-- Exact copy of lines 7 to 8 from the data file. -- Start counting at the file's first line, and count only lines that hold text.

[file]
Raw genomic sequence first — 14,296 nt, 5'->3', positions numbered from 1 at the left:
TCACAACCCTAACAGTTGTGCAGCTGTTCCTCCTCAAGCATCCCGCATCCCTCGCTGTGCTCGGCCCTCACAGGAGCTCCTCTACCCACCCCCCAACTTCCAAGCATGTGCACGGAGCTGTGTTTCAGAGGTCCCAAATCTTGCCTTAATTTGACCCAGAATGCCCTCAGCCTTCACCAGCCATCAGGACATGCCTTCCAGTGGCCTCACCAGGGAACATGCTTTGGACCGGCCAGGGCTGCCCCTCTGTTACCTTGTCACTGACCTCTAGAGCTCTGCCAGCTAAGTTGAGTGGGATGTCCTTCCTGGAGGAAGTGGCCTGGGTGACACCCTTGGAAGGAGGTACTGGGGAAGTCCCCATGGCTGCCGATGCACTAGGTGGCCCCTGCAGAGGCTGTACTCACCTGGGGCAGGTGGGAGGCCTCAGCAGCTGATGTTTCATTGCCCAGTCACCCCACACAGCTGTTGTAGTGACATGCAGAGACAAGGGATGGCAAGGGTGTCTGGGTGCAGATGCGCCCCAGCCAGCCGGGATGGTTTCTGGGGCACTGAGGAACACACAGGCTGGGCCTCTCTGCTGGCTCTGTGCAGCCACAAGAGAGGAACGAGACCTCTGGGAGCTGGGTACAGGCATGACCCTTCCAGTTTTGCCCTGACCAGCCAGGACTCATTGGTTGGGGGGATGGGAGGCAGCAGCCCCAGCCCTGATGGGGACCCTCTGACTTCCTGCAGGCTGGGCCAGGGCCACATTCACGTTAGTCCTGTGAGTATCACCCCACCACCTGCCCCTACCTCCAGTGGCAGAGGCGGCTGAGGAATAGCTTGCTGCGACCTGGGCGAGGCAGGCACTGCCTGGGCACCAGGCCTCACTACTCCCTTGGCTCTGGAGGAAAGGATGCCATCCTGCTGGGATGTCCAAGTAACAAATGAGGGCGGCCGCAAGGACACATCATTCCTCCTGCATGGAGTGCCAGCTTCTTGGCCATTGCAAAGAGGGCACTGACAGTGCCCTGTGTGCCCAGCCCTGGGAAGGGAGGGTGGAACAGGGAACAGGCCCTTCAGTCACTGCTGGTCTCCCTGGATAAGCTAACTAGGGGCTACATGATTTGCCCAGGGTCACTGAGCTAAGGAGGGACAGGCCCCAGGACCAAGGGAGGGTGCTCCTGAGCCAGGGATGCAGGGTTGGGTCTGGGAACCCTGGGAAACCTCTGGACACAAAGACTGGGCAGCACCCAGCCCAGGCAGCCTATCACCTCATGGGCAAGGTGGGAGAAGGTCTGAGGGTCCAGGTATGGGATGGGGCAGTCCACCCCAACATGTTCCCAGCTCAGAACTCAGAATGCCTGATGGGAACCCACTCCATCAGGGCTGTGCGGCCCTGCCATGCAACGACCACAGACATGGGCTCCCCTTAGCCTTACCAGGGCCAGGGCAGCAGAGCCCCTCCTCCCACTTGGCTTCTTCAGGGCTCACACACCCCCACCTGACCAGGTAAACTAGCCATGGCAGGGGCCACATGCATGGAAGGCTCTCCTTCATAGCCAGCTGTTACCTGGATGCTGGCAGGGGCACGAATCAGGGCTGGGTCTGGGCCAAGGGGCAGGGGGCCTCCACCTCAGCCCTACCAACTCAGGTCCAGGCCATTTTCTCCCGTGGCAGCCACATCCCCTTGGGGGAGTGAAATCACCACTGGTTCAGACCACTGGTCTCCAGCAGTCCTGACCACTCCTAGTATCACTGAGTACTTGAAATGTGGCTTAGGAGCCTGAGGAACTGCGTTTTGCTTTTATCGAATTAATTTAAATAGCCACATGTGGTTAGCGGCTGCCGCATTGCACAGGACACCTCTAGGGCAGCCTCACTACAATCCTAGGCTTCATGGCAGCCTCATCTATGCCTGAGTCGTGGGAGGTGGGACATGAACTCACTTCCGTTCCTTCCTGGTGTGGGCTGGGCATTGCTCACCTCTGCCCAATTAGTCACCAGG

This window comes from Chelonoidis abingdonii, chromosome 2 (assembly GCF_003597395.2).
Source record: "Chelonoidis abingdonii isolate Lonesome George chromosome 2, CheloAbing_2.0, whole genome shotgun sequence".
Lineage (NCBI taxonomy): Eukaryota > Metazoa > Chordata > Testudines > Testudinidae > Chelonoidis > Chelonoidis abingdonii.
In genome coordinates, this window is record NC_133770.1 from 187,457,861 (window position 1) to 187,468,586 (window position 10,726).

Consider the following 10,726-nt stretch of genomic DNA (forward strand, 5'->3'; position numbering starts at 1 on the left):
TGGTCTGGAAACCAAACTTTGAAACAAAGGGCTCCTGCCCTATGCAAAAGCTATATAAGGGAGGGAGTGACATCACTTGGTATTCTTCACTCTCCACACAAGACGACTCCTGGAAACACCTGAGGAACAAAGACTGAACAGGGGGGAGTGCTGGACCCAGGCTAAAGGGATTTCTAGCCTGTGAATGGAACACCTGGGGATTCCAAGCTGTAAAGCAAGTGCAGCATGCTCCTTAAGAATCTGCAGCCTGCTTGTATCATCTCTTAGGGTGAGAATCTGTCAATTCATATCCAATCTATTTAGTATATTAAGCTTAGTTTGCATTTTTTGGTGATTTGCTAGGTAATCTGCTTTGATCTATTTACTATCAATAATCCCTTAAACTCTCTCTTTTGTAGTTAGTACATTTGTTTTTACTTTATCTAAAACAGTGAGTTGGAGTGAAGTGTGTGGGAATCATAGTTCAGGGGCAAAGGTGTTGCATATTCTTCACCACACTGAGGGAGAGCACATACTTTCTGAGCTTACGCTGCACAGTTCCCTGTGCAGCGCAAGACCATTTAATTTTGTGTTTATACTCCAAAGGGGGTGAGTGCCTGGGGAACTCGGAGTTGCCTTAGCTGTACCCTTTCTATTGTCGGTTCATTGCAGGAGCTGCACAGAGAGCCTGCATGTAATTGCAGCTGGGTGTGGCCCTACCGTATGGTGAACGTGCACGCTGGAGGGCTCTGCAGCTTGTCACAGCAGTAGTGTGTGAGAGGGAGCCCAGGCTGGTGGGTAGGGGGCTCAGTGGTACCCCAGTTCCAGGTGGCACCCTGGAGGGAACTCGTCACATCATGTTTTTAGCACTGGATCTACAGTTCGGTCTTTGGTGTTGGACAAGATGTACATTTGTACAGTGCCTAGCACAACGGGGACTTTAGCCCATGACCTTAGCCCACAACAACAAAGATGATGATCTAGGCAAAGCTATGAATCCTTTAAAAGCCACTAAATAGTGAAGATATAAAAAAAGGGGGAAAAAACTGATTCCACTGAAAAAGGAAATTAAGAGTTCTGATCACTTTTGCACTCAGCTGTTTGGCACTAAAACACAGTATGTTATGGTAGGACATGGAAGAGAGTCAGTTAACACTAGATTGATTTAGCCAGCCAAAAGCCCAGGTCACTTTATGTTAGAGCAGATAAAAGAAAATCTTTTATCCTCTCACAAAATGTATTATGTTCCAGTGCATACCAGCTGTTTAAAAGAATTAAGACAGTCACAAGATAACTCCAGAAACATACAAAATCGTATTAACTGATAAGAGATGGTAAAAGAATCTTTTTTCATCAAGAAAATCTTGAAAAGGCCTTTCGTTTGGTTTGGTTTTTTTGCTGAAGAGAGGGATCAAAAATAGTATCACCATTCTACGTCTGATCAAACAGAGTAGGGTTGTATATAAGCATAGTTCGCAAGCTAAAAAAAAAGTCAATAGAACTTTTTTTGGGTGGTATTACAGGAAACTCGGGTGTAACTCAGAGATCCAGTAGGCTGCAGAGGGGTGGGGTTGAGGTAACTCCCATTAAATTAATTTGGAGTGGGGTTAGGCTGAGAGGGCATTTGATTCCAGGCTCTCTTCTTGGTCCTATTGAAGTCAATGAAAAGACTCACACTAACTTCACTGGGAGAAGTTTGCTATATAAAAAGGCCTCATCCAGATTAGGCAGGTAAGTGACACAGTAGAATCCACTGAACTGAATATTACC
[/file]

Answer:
Consider the following 10,726-nt stretch of genomic DNA (forward strand, 5'->3'; position numbering starts at 1 on the left):
TGGTCTGGAAACCAAACTTTGAAACAAAGGGCTCCTGCCCTATGCAAAAGCTATATAAGGGAGGGAGTGACATCACTTGGTATTCTTCACTCTCCACACAAGACGACTCCTGGAAACACCTGAGGAACAAAGACTGAACAGGGGGGAGTGCTGGACCCAGGCTAAAGGGATTTCTAGCCTGTGAATGGAACACCTGGGGATTCCAAGCTGTAAAGCAAGTGCAGCATGCTCCTTAAGAATCTGCAGCCTGCTTGTATCATCTCTTAGGGTGAGAATCTGTCAATTCATATCCAATCTATTTAGTATATTAAGCTTAGTTTGCATTTTTTGGTGATTTGCTAGGTAATCTGCTTTGATCTATTTACTATCAATAATCCCTTAAACTCTCTCTTTTGTAGTTAGTACATTTGTTTTTACTTTATCTAAAACAGTGAGTTGGAGTGAAGTGTGTGGGAATCATAGTTCAGGGGCAAAGGTGTTGCATATTCTTCACCACACTGAGGGAGAGCACATACTTTCTGAGCTTACGCTGCACAGTTCCCTGTGCAGCGCAAGACCATTTAATTTTGTGTTTATACTCCAAAGGGGGTGAGTGCCTGGGGAACTCGGAGTTGCCTTAGCTGTACCCTTTCTATTGTCGGTTCATTGCAGGAGCTGCACAGAGAGCCTGCATGTAATTGCAGCTGGGTGTGGCCCTACCGTATGGTGAACGTGCACGCTGGAGGGCTCTGCAGCTTGTCACAGCAGTAGTGTGTGAGAGGGAGCCCAGGCTGGTGGGTAGGGGGCTCAGTGGTACCCCAGTTCCAGGTGGCACCCTGGAGGGAACTCGTCACATCATGTTTTTAGCACTGGATCTACAGTTCGGTCTTTGGTGTTGGACAAGATGTACATTTGTACAGTGCCTAGCACAACGGGGACTTTAGCCCATGACCTTAGCCCACAACAACAAAGATGATGATCTAGGCAAAGCTATGAATCCTTTAAAAGCCACTAAATAGTGAAGATATAAAAAAAGGGGGAAAAAACTGATTCCACTGAAAAAGGAAATTAAGAGTTCTGATCACTTTTGCACTCAGCTGTTTGGCACTAAAACACAGTATGTTATGGTAGGACATGGAAGAGAGTCAGTTAACACTAGATTGATTTAGCCAGCCAAAAGCCCAGGTCACTTTATGTTAGAGCAGATAAAAGAAAATCTTTTATCCTCTCACAAAATGTATTATGTTCCAGTGCATACCAGCTGTTTAAAAGAATTAAGACAGTCACAAGATAACTCCAGAAACATACAAAATCGTATTAACTGATAAGAGATGGTAAAAGAATCTTTTTTCATCAAGAAAATCTTGAAAAGGCCTTTCGTTTGGTTTGGTTTTTTTGCTGAAGAGAGGGATCAAAAATAGTATCACCATTCTACGTCTGATCAAACAGAGTAGGGTTGTATATAAGCATAGTTCGCAAGCTAAAAAAAAAGTCAATAGAACTTTTTTTGGGTGGTATTACAGGAAACTCGGGTGTAACTCAGAGATCCAGTAGGCTGCAGAGGGGTGGGGTTGAGGTAACTCCCATTAAATTAATTTGGAGTGGGGTTAGGCTGAGAGGGCATTTGATTCCAGGCTCTCTTCTTGGTCCTATTGAAGTCAATGAAAAGACTCACACTAACTTCACTGGGAGAAGTTTGCTATATAAAAAGGCCTCATCCAGATTAGGCAGGTAAGTGACACAGTAGAATCCACTGAACTGAATATTACC